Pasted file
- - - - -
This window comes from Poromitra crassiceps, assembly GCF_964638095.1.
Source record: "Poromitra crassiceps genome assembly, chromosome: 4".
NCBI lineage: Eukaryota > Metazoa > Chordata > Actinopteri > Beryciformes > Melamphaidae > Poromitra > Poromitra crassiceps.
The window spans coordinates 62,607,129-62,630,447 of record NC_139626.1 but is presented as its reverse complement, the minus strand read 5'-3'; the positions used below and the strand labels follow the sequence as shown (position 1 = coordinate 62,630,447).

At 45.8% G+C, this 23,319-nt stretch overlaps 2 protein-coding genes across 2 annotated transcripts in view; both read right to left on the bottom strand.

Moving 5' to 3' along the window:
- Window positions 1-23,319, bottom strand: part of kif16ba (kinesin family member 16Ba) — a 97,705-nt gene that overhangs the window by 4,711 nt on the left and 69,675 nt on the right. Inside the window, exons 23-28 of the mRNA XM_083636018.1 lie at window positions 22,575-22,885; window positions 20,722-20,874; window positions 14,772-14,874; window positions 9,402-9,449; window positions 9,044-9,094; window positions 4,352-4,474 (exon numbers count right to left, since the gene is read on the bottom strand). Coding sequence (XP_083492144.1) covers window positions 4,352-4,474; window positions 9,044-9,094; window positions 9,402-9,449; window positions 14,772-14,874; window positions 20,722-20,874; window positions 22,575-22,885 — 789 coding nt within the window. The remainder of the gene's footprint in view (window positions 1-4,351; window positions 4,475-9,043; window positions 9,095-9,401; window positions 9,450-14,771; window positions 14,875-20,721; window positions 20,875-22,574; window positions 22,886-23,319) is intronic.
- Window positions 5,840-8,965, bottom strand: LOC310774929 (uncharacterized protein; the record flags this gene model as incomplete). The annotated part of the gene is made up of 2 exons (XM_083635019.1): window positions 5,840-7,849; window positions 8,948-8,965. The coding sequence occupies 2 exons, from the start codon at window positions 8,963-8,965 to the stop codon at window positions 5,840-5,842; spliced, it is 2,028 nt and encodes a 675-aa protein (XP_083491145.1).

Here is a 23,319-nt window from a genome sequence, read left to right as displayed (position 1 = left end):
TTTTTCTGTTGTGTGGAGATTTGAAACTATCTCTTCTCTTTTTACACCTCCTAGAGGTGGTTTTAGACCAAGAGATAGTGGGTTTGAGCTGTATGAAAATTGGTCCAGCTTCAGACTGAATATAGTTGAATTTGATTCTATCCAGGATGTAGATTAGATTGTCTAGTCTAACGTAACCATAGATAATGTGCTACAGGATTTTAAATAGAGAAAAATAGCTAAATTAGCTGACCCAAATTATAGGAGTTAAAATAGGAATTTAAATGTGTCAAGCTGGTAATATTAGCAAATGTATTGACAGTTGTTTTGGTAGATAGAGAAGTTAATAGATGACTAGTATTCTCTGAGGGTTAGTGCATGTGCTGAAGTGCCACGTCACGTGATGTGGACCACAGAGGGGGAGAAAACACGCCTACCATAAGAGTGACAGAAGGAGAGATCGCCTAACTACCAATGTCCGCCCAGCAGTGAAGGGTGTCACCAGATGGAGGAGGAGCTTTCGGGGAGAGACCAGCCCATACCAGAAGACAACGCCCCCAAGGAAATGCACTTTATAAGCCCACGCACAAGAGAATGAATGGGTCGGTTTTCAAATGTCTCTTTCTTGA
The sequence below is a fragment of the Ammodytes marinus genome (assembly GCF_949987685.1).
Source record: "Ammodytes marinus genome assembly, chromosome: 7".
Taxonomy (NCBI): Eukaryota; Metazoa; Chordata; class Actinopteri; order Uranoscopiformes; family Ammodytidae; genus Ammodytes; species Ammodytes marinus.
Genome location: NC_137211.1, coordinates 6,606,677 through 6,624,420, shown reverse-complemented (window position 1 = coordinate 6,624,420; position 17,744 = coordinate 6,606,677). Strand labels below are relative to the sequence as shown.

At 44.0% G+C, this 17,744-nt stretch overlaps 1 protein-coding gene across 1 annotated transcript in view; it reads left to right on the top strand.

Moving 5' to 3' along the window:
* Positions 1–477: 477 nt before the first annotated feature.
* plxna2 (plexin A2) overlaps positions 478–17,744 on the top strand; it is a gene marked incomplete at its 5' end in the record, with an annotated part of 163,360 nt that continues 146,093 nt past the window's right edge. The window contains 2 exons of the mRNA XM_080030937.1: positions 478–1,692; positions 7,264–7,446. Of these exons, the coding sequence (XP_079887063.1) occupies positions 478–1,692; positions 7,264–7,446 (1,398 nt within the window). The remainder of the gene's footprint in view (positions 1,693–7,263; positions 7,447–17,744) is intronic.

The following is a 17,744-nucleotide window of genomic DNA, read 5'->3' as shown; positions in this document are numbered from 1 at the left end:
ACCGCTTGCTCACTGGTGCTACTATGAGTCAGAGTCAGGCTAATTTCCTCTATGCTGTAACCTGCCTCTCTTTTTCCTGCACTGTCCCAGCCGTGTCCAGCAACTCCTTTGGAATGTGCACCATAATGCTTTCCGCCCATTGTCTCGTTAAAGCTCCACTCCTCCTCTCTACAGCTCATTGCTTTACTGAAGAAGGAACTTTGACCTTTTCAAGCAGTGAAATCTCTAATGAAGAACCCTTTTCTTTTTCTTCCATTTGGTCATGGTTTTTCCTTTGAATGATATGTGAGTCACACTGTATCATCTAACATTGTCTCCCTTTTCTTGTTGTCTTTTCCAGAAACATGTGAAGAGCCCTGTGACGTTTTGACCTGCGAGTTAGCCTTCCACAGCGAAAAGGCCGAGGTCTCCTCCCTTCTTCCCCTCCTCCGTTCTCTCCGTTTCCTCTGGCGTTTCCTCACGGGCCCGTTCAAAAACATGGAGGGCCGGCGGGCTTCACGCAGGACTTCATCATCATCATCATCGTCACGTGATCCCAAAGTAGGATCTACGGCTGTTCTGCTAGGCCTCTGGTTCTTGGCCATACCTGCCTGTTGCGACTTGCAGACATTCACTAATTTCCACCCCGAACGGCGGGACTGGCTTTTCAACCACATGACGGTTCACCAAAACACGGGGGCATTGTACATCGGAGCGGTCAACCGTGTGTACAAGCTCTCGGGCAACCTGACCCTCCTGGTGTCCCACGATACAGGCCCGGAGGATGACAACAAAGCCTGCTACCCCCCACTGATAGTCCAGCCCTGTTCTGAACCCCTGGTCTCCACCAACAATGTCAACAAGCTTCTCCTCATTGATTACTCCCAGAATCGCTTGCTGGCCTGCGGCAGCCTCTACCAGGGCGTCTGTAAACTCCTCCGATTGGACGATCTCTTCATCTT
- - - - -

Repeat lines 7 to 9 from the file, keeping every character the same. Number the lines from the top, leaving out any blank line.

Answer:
- Window positions 1-23,319, bottom strand: part of kif16ba (kinesin family member 16Ba) — a 97,705-nt gene that overhangs the window by 4,711 nt on the left and 69,675 nt on the right. Inside the window, exons 23-28 of the mRNA XM_083636018.1 lie at window positions 22,575-22,885; window positions 20,722-20,874; window positions 14,772-14,874; window positions 9,402-9,449; window positions 9,044-9,094; window positions 4,352-4,474 (exon numbers count right to left, since the gene is read on the bottom strand). Coding sequence (XP_083492144.1) covers window positions 4,352-4,474; window positions 9,044-9,094; window positions 9,402-9,449; window positions 14,772-14,874; window positions 20,722-20,874; window positions 22,575-22,885 — 789 coding nt within the window. The remainder of the gene's footprint in view (window positions 1-4,351; window positions 4,475-9,043; window positions 9,095-9,401; window positions 9,450-14,771; window positions 14,875-20,721; window positions 20,875-22,574; window positions 22,886-23,319) is intronic.
- Window positions 5,840-8,965, bottom strand: LOC310774929 (uncharacterized protein; the record flags this gene model as incomplete). The annotated part of the gene is made up of 2 exons (XM_083635019.1): window positions 5,840-7,849; window positions 8,948-8,965. The coding sequence occupies 2 exons, from the start codon at window positions 8,963-8,965 to the stop codon at window positions 5,840-5,842; spliced, it is 2,028 nt and encodes a 675-aa protein (XP_083491145.1).

Here is a 23,319-nt window from a genome sequence, read left to right as displayed (position 1 = left end):